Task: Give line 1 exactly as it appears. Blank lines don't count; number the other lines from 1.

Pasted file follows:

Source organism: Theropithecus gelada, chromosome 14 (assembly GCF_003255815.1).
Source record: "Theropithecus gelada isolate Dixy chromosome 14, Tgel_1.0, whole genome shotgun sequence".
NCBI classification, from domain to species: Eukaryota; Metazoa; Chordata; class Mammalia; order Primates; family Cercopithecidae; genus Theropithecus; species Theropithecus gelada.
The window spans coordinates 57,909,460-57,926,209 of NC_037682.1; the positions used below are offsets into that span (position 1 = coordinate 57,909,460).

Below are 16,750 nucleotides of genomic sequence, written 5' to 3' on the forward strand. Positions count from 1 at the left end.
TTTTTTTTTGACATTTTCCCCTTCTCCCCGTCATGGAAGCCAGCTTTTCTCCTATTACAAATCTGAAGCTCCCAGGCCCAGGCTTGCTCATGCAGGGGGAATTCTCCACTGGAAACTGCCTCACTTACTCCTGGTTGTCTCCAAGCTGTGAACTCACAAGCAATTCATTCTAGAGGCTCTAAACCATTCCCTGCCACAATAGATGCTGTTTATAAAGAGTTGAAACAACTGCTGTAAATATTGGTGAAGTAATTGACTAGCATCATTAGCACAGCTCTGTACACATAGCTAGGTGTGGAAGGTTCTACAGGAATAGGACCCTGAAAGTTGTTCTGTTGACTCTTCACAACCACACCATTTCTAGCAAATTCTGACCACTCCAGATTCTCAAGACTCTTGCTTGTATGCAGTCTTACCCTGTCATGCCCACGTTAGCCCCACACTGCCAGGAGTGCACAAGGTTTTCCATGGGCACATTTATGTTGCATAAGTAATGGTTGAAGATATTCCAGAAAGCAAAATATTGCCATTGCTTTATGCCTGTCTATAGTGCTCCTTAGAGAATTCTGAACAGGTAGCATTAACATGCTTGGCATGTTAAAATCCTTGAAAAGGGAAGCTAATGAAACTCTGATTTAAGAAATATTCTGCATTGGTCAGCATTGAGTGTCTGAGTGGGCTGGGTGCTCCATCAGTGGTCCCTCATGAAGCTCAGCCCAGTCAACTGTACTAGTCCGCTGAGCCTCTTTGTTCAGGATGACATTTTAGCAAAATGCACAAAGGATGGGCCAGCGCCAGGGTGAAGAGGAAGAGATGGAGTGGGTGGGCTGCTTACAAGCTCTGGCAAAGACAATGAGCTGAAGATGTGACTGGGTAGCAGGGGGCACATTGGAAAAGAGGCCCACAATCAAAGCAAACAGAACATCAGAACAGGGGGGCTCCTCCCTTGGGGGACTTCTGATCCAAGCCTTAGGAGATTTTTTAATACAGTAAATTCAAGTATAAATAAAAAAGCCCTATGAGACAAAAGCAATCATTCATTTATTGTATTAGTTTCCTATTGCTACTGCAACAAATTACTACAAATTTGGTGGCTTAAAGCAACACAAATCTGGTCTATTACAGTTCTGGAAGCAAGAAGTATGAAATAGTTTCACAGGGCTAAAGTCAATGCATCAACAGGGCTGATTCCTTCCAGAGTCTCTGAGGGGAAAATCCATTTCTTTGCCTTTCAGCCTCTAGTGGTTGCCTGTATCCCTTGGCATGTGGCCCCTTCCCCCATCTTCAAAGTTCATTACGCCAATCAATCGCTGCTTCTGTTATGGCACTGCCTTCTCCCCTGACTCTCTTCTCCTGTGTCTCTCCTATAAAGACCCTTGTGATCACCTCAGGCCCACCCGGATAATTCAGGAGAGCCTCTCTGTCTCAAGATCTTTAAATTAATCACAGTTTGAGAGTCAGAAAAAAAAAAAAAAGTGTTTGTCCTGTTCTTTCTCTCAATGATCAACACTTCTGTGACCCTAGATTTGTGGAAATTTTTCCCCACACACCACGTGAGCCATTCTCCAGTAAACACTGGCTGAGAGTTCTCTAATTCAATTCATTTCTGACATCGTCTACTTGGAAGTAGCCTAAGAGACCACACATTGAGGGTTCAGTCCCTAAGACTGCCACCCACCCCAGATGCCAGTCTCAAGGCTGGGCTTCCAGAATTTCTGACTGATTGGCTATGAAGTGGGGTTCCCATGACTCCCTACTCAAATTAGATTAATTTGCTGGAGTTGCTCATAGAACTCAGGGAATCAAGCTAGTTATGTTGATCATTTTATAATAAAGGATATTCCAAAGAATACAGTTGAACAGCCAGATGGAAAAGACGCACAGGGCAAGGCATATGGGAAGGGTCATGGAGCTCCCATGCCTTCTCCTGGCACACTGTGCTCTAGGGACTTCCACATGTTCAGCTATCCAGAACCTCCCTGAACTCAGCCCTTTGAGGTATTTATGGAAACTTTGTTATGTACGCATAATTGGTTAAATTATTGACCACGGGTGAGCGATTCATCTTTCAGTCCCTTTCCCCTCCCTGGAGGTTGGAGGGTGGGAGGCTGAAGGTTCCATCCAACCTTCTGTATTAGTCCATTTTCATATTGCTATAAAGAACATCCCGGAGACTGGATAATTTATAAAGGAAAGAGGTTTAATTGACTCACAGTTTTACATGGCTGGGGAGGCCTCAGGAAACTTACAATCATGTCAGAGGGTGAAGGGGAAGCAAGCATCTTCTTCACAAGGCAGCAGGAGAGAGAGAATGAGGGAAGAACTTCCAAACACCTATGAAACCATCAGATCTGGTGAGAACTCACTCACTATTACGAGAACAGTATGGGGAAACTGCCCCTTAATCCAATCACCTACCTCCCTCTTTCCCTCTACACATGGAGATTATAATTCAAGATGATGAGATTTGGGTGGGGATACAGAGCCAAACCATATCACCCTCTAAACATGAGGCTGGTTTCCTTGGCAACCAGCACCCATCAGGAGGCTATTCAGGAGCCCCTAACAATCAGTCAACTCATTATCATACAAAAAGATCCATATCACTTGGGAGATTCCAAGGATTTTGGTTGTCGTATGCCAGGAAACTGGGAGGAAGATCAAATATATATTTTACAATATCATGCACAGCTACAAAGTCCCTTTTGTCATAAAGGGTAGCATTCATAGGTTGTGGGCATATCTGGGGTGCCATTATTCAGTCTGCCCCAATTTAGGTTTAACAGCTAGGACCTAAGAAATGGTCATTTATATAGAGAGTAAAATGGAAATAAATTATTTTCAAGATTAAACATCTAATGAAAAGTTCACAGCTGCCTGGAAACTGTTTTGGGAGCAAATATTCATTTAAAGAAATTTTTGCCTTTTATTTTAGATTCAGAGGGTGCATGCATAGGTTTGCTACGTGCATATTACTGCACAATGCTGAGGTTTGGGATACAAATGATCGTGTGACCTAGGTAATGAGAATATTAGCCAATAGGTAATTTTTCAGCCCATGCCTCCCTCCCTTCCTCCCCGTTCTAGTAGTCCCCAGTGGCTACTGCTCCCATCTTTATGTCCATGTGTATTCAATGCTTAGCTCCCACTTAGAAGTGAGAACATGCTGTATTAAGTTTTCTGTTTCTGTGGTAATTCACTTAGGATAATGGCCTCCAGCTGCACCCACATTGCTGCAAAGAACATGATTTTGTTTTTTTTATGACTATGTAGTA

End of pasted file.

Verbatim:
Source organism: Theropithecus gelada, chromosome 14 (assembly GCF_003255815.1).